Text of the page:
Sara Steger, a graduate student in English at the University of Georgia, has (like Tanya Clement) been using MONK as a research tool for her dissertation, which is on sentimentalism in British Literature. Sara describes the questions she's examining with MONK as follows:

Can you train the computer to recognize sentimentality and return "more like these?" I have results from running naïve bayes routines on a training set of 409 mid-Victorian novels that I classified sentimental and unsentimental. The testbed was 3,921 novels and the system returned 1,348 chapters as sentimental. I'm going through these results and am talking with [experienced data miners] about ways to assess the success of this experiment. It seems that the system is really good at recognizing sentimentality in Dickens.

[Figure 14] Sara used Dunning's log likelihood to compare various aspects of sentimental novels with the rest of her testbed of texts. Martin Mueller was the person who first called our attention in MONK to the simplicity and power of Dunning's log likelihood as a technique for understanding the differences that make a difference. Martin learned about it from Paul Rayson (Lancaster University), who has used it in his wmatrix program. Martin notes that

Dunning's log likelihood ratio is a statistic that does more or less the same thing as a Chi-square, but it is supposed to be more suitable for textual data. It supports a 'figure and ground' operation where you choose one set of texts or words, called the Analysis Corpus, compare it with another set of texts or words, the Reference Corpus, and find words that are, in comparison with the Reference corpus, disproportionately common or rare in the Analysis Corpus. The resultant log likelihood ratio maps to a probability table that you interpret in the same way as a chi-square statistic. For the analysis of lexical differences, Dunning's log likelihood ratio is a powerful tool whose results can be easily interpreted by users who do not understand the details of the underlying math. And the elegant word-cloud program Wordle, from IBM's ManyEyes project, turns out to be an excellent for visualizing Dunning results.

[Figure 15] Just to show a couple of Martin's initial examples here, he produced a visualization of the “words Jane Austen Avoids” by comparison to other novelists of her era . . . and he produced these visualizations of [Figure 16] the vocabulary characteristic of male authors, [Figure 17] and of female authors, in the same period.

In using these same tools and techniques to explore sentimentalism in British fiction, Sara Steger was particularly interested in that most sentimental of situations, the deathbed scene. Sara says,

[Figure 18] I've run both a comparison of my training set of sentimental vs. unsentimental and a comparison using the machine-classified texts. Not surprisingly, "mother," "child," "heart," and "love" stand out as markers of the sentimental in both lists. . . . [Figure 19] The words that are over-represented in deathbed scenes set the scene, hinting at descriptions of the bed, the room, the pillow, the chamber, and even the hospital. Words corresponding to illness also are prominent, including “fever,” “sick,” “nurse,” “doctor,” and “sick-room.” Moreover, that word cloud is a reminder of how death is a domestic affair. Not only is there an emphasis on that most domestic of spaces, the bedroom, but the vocabulary emphasizes intimate relationships—“mamma,” “papa,” “darling,” and “child.” This latter word also crosses over into demonstrating a concern with innocence and diminutiveness, especially when read with to the related “baby,” and “little.” Moreover, the visualization reflects the thematic importance of last words and touches—the “lips” that “speak,” “whisper,” or “kiss,” the “last” “farewell,” the final “breath.” . . . .While a close reader may be able to get a sense of which words are used more often in sentimental scenes, the algorithm enabled me to discover information that a scholar would never be able to obtain without these technologies: that which is absent. What the word cloud does not include is almost as informative as what it does. Given the prominence of mourning in Victorian culture, there is almost no trace of the formal trappings of mourning in this snapshot of deathbed scenes. While the words “coffin,” “archdeacon,” and “grave” appear, the visualization shows that the topos is much more concerned with describing the death than with detailing the mourning. A description of the moment is sufficient to convey the “good death” of the character; the burial and the mourning – the public moments in the church and graveyard – are largely absent.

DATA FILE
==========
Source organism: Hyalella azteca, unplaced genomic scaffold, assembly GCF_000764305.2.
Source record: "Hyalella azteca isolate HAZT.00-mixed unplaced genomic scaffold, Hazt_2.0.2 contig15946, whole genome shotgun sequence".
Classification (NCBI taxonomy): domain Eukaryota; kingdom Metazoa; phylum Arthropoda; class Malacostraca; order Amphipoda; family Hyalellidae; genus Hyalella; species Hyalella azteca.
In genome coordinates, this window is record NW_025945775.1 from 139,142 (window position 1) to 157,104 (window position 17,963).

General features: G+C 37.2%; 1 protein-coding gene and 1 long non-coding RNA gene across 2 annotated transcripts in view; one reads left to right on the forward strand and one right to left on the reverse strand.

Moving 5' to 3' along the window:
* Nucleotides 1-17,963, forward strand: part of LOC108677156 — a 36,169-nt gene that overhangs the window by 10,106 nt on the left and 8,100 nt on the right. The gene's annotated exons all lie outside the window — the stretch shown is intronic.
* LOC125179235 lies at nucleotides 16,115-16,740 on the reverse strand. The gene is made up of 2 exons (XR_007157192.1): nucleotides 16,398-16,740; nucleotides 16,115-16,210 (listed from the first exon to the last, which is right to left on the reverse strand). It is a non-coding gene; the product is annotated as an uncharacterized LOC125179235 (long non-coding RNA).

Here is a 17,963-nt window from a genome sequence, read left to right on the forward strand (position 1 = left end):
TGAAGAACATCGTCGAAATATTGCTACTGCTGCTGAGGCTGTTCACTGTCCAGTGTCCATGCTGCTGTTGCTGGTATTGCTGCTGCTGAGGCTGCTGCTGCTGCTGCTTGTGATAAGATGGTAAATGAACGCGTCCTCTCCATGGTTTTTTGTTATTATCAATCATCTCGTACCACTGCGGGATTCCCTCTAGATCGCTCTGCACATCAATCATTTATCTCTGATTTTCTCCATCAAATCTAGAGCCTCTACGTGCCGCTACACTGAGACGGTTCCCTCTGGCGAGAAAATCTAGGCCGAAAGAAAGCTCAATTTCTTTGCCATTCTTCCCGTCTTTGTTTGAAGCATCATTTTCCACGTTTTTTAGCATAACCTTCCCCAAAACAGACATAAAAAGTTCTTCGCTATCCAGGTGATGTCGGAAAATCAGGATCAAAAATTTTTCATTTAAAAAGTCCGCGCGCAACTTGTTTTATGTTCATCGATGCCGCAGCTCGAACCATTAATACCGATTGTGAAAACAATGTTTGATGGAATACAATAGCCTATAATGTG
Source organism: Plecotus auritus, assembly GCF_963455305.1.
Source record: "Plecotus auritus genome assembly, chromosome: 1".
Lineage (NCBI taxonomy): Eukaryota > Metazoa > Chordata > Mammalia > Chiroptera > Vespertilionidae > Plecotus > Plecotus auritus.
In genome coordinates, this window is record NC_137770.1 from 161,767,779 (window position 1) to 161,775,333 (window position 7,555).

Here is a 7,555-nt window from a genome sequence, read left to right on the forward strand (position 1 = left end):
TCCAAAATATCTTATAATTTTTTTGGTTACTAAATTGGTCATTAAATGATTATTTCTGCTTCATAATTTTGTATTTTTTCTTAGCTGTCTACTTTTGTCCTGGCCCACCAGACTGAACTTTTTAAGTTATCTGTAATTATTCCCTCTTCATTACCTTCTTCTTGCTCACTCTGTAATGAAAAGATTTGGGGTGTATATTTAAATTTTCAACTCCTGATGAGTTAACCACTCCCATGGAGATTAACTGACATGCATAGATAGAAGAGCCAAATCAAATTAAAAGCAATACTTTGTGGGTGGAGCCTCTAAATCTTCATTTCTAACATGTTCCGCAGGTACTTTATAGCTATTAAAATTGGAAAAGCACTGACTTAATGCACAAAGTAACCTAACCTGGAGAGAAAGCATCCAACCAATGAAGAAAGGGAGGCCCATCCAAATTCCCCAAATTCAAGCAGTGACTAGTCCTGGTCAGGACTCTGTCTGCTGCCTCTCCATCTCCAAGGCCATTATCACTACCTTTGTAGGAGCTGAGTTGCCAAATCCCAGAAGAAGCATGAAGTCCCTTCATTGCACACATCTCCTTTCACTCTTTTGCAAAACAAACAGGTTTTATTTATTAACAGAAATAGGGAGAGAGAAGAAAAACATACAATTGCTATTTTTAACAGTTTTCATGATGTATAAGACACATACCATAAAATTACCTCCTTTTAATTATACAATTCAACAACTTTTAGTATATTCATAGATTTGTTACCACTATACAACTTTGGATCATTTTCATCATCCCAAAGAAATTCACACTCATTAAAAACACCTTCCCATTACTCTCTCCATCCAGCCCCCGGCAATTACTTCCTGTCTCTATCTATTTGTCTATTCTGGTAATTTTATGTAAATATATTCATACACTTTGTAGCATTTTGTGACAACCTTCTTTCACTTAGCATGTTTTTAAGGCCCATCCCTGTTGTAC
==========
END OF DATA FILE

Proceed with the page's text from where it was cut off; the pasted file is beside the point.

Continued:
[Figure 20] This makes the list and visualization of the words that are under-represented in deathbed scenes even more striking. One of the most under-represented words is “holy,” and it is followed by “church,” “saint,” “faith,” “believe” and “truth.” It seems the Victorian deathbed scene is more concerned with relationships, marked by words such as “forgiveness,” “mercy,” “forgive,” and “comfort” than with personal convictions and declarations of faith. . . . Words that have to do with business and class (“money,” “power,” “business,” “lord,” and “gentleman”) don't belong at the deathbed. . . . Tellingly, words of uncertainty also appear prominent in the visualization of under-used words in deathbed scenes, including “suppose,” “perhaps,” and “doubt.” The deathbed scene, by nature a scene of resolution, leaves no room for incertitude. Altogether, the words that are not used, the “negatives,” serve as a sort of shadow to the “positives,” giving dimension to the themes and patterns that stood out in the first visualization.